A fate that we deserve: Choice, Triumph, and All That Remains

“When he read to me–stupid things, dragons and heroes–he wouldn’t turn a page until I reached over and took his hand. That big man made every step of the story my choice. I loved that.” — Aveline, regarding her father

(Dragon Age 2 spoilers)

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FFVII Replay: "Just the same as him…"

The next segment of Final Fantasy VII is important because it introduces Aeris. But first, Cloud, Tifa, and Barret go on another mission to blow up Mako Reactor #5. The scenery is exactly the same as the first mission, though getting to the reactor is a bit different because the gang triggers the alarm system on the train and has to jump off, ending up in some sewers. On the way in, there’s the first of many goofy and badly-explained minigames: in order to open the door to the reactor (the same door that Jesse hacked last time), Barret, Tifa, and Cloud all have to hit buttons at the same time; this requires the player to time a button press so that Cloud raises his arms and then hits the button at the same time Barret and Tifa do. It was an annoying and nonsensical attempt to add variety to the gameplay.

Once at the reactor itself, Cloud has his first freakout. There is a short flashback to a scene where Tifa, dressed like a cowgirl, discovers that her dad was killed by Sephiroth and declares, “I hate them all!!” (referring to Sephiroth, Shinra, and SOLDIER). This is the first actual glimpse of the Nibelheim Incident we get in FFVII, and I was surprised at how early on it happens. It’s shown very early on that something is not right with Cloud, and it adds a layer of mystery to the story. When he regains consciousness, Cloud just says, “… Tifa?” It seems as if this was either not a memory of his, or something that had been deeply buried that he had forgotten. But why?

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Playing Character Death

Over the New Year holiday weekend, I played a lot of video games, finishing two of them. Coincidentally, both of those games contained scenes where you play as a character in an unbeatable scenario, where the character is eventually killed (permanently). They were similar in a lot of ways, so I’d like to examine and compare them.

The games I’m talking about are Naruto Shippuuden: Ultimate Ninja Storm 2 and Crisis Core: Final Fantasy VII, and obviously this post will contain huge spoilers for those games (and the Naruto Shippuuden anime, obviously).

Let’s start with Naruto. Naruto Shippuuden: Ultimate Ninja Storm 2 (hereafter “Storm 2”) is a fighting game that includes a single-player adventure campaign that covers the first eight seasons (just under 200 episodes) of the Naruto Shippuuden anime. Storm 2 is the sequel to 2008’s Naruto: Ultimate Ninja Storm (“Storm 1”), which covered the entire original Naruto anime (aside from the last “filler” arc). The show has an enormous cast of ninjas that all have unique fighting styles and abilities, which makes it perfect source material for a fighting game, and a great many have been made. What makes the Storm games unique is that they attempt to most closely recreate not only the story of the anime, but the over-the-top battles that are the main draw of the series. In normal battles, each character has their own “Ultimate Jutsu,” and at the end of each story chapter is a multi-phase boss battle split up by quicktime events (here’s an example from early on in Storm 2).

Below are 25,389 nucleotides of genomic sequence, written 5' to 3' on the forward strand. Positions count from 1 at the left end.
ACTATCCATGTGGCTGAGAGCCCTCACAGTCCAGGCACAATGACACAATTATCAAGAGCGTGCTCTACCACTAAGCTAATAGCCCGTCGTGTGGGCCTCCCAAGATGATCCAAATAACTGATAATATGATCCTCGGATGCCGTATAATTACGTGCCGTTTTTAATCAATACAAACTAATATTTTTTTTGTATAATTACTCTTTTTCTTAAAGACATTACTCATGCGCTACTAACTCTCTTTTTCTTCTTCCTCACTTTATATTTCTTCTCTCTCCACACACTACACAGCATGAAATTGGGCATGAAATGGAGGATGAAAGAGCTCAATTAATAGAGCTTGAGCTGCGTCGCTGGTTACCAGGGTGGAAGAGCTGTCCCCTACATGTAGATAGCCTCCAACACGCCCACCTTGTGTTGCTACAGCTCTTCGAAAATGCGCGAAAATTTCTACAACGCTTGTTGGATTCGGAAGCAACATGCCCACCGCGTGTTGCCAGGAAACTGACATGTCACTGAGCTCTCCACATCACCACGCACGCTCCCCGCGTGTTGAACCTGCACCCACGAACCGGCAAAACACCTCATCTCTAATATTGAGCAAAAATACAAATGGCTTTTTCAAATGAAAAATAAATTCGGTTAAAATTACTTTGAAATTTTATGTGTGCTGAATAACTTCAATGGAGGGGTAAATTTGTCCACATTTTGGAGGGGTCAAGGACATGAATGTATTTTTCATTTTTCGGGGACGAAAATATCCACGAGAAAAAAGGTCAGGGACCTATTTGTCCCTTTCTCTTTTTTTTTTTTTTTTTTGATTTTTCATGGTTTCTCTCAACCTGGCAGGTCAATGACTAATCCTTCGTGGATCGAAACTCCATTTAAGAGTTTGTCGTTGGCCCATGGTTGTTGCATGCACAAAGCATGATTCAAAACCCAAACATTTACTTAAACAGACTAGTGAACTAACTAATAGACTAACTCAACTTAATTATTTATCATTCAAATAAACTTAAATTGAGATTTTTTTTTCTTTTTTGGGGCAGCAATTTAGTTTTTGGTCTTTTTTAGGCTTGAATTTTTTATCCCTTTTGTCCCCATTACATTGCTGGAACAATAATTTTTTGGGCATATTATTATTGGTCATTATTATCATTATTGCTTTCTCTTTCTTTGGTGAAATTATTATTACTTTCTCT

Late in the game–here’s your second spoiler warning–Naruto’s mentor, Jiraiya, faces a former student who now goes by the name Pain. It’s a normal boss battle (here’s the video if you want to watch it), but there is an additional segment at the end:

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FFVII Replay: "The Planet's Dyin', Cloud"

I picked up Crisis Core again recently, and toward the end of the game, it catches up with some of the backstory sequences from Final Fantasy VII. I’ve only played FFVII once, a long time ago, so I decided to play it again to fill in the gaps of my hazy memory. I’ve only played the first hour or so so far, but what I wanted to remark upon was how great this opening hour is for setting up the world, plot, and a couple of the main characters of the game quickly, without sacrificing excitement.

In the opening scene of the game, our protagonist, Cloud, and a group of four people who call themselves AVALANCHE infiltrate and destroy a thing called a Mako Reactor. The group breaks codes on security doors, battles through the facility to the reactor where they face a giant scorpion robot, sets a bomb, escapes before the place explodes, and flees the area via train. Throughout all of this, we learn about:
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Dragon Age: Origins: Character Babble (UPDATED)

A (ridiculously self-indulgent!) summary of my first character’s journey up until the Alienage section in Denerim before the Landsmeet. Spoilers up until then, and please don’t comment with spoilers for the rest of the game!

Here’s the character page (female Elf mage). I am annoyed the picture hasn’t uploaded… unless that is something I have to do manually? I don’t know! She has short red hair with lots of ties in it, a gray tattoo on the right side of her face, and chubby cheeks.

Character babble behind the break, because I’m pretty sure only Kate and Denis are actually interested in this~

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Wrex and the Art of the Privilege Check

Cross-posted at The Border House.

I’ve written a lot about Mass Effect previously, including a rather long criticism of some of the subtle (and not-so-subtle) gender bias at play in the universe BioWare has created. For my last post, I’d like to take a look at the character of Wrex and how his situation as well as that of the Krogan species is used to teach players about privilege.

Conversations between Wrex and the other members of the crew are clearly meant to mirror conversations about race and racism on Earth, with Wrex delivering withering smack-downs of ignorant privilege. My first example, a conversation between Kaiden (in my game it was Ashley) and Wrex on an elevator, makes this connection obvious, referencing a racist attitude that even those with minimal knowledge of racism can usually recognize: